Housing

Forfeiting a lease on a commercial property

Forfeiture is a way for a landlord to bring a lease to an end, where the tenant is behind with the rent or not complying with other obligations. It is particularly useful in relation to commercial property, where landlords rely on their tenants to pay the rent and maintain the property. According to Simon Marciniak,…

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Commercial landlords – have you put minimum energy efficiency standards in place?

Landlords of privately rented residential and commercial properties should by now have taken action to comply with the government’s minimum energy efficiency standards, known as ‘MEES’.  The new standards became law on 1 April 2018 and were introduced by the governments as part of its carbon reduction strategy. It has since been illegal to grant…

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Houses in multiple occupation – new rules from October 2018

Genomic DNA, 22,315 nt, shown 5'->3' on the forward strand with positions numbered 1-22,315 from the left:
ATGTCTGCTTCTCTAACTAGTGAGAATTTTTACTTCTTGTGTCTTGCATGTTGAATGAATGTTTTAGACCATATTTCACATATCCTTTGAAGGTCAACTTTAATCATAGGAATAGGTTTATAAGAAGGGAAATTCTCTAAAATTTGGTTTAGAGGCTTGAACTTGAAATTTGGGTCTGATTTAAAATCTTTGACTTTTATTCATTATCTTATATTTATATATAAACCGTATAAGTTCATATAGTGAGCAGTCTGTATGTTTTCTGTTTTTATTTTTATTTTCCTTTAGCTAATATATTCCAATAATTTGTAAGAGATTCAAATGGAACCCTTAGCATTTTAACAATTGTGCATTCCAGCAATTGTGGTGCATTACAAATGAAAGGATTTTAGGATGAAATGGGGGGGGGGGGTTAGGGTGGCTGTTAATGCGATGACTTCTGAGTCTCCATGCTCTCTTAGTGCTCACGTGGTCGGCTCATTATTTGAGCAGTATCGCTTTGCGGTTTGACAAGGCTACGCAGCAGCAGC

The regulations governing houses in multiple occupation (HMOs) changed on 1 October 2018. They will now extend to smaller properties, affecting more landlords. The rules on exactly what constitutes as an HMO are complex and failure to comply is an offence, so landlords must get specialist legal advice to make sure they stay within the…

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Service charges in shopping centres

The decision by entertainment retailer HMV to call in administrators follows the collapse of a number of high street firms in 2018, including Toys R Us and Maplins. Earlier in the year, asset management firm APAM estimated that roughly 200 shopping centres were in danger of falling into administration as a result of the domino effect…

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Southwark council can no longer avoid HMO rules when housing families in shared accommodation

Destitute families placed in shared houses and flats by social services should see their living conditions improved following a judicial review in the High Court. The case described below will mainly affect families who, because of their immigration status, cannot claim benefits or access mainstream housing, but whose applications to remain in the UK are…

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Are ‘no oral modification’ clauses effective in the event of a dispute?

As a general rule the courts try not to interfere in commercial contracts when a dispute arises as they rightly believe that businesses are best placed to negotiate the terms on which they will deal with each other and, save in very limited circumstances, that they should be bound by the deal they have struck….

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